Programs to promptly diagnose and treat pediatric HIV infection play a critical role in reducing childhood mortality in sub-Saharan Africa. Clinical leaders and policymakers need to understand the long-term benefits and costs of these programs, which may differ in settings with different types of HIV epidemics. South Africa is a middle-income country with a very high HIV prevalence (30%: a """"""""generalized"""""""" HIV epidemic) and excellent access to health services for HIV-infected women and their infants. C?te d'Ivoire is a low-income country with a lower HIV prevalence (3%: a """"""""mixed"""""""" HIV epidemic) and more limited access to HIV-related health services. These two countries represent two of the key types of HIV epidemic in sub-Saharan Africa. The long-term outcomes of pediatric HIV treatment reflect a continuum of events over decades, and thus cannot be fully investigated using traditional methodologies, such as clinical trials or cohort studies. Computer models can add great value to shorter-term clinical studies by projecting survival and healthcare resource utilization over both short and long time horizons;this can assist clinicians and policymakers in prioritizing among many competing demands for limited resources. In addition, computer models can identify factors that will have the greatest influence on survival and costs, and thus outline critical priorities for future research. Through K01 AI078754 and the IMPAACT network, NICHD, NIAID, and NIMH have supported a preliminary model of pediatric HIV disease, the Cost-effectiveness of Preventing AIDS Complications (CEPAC)-Pediatric model. We have assembled an international research team with expertise in pediatric HIV, simulation modeling, and epidemiology, and we have used the CEPAC-Pediatric model to conduct analyses of strategies to prevent pediatric HIV infection that have informed WHO guidelines. We now propose a major expansion of the CEPAC-Pediatric model and the use of our model to evaluate novel strategies to diagnose and treat pediatric HIV in South Africa and C?te d'Ivoire. Our three specific aims are: 1) to determine the most effective and efficient strategies for early infant HIV diagnosis;2) to investigate the clinical outcomes and cost- effectiveness of HIV treatment initiation strategies for children;and 3) to project the clinical and economic outcomes of strategies for monitoring 1st-line therapy and switching to 2nd-line therapy for HIV-infected children. By reflecting key comparisons between South Africa and C?te d'Ivoire, these analyses will represent many of the clinical and economic conditions that characterize the HIV epidemic in Africa. The project's goals to reduce HIV-related morbidity and mortality align with the mission of NICHD: to ensure that all children have the chance to achieve their full potential for healthy and productive lives, free from disease or disability. The project further meets key goals of the Office of AIDS Research, the PEPFAR """"""""Roadmap for Saving Lives,"""""""" and Millennium Development Goals 6 and 4: to prioritize research for women and vulnerable children, to ensure universal access to HIV treatment for children, and to reduce under-five mortality worldwide.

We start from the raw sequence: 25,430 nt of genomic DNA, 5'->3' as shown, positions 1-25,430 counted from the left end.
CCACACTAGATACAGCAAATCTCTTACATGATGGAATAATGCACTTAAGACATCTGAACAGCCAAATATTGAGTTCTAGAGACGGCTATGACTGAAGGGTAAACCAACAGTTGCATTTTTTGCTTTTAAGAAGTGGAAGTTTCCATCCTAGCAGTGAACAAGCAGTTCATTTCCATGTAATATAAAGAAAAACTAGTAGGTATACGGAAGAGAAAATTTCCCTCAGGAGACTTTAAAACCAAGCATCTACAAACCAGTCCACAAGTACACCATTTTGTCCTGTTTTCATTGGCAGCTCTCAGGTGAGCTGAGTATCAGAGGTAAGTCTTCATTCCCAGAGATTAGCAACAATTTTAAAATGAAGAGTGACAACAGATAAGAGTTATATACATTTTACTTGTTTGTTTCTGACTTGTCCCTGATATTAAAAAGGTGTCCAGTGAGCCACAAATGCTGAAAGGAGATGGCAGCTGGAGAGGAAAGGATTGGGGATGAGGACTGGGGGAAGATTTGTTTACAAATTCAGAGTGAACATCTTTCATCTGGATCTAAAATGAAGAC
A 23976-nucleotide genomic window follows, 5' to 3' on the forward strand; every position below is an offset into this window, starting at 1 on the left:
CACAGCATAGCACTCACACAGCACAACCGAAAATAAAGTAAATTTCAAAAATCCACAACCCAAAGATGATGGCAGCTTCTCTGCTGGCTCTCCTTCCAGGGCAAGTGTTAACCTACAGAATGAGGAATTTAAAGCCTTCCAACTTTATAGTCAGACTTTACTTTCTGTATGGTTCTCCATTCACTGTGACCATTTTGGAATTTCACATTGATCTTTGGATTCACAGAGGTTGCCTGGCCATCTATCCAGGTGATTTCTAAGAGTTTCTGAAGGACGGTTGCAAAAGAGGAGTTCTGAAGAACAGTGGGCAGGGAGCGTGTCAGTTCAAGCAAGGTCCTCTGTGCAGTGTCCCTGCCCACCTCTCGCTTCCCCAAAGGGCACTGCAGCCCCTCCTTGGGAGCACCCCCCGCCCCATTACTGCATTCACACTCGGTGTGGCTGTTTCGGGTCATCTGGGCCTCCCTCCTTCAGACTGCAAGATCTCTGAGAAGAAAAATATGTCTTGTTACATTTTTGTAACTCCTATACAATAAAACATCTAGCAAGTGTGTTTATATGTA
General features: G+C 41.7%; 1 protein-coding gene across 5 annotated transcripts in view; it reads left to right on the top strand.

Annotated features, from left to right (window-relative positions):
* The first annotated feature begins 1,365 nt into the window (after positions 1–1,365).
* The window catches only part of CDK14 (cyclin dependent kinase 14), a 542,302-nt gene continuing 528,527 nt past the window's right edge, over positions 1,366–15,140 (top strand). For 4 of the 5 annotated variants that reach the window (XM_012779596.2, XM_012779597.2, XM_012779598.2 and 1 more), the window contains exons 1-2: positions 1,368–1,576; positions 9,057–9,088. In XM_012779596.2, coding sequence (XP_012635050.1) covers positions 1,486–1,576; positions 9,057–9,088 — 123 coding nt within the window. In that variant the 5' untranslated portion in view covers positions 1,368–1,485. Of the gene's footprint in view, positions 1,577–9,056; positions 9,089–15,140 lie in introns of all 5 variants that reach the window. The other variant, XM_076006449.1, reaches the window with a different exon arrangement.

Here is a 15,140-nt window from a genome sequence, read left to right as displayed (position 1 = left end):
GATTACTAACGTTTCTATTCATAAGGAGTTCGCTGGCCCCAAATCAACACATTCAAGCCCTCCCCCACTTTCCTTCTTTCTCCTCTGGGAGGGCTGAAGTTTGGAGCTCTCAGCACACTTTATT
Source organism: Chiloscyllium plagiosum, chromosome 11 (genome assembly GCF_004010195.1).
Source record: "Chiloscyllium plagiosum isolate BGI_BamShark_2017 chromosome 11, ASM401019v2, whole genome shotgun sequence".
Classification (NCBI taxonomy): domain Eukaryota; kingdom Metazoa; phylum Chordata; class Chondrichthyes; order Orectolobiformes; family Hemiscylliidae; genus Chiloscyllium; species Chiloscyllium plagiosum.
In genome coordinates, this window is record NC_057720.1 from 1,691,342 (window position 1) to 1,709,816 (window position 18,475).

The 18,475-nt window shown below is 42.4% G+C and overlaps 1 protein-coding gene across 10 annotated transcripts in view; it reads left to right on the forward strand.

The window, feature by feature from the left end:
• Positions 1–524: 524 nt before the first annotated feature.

Worldwide, 1.4 million children are born to HIV-infected women, and over 300,000 infants are infected with HIV each year. Early diagnosis of HIV infection in infants and prompt initiation of antiretroviral therapy (ART) can dramatically reduce mortality, but access to early HIV diagnosis and ART remains very limited due to problems of feasibility, costs, and competing public health demands. We propose to develop novel approaches in computer modeling of infant HIV infection that will incorporate these benefits and challenges;this will enable us to determine the most effective way to expand programs to diagnose and treat pediatric HIV infection in resource-limited settings.
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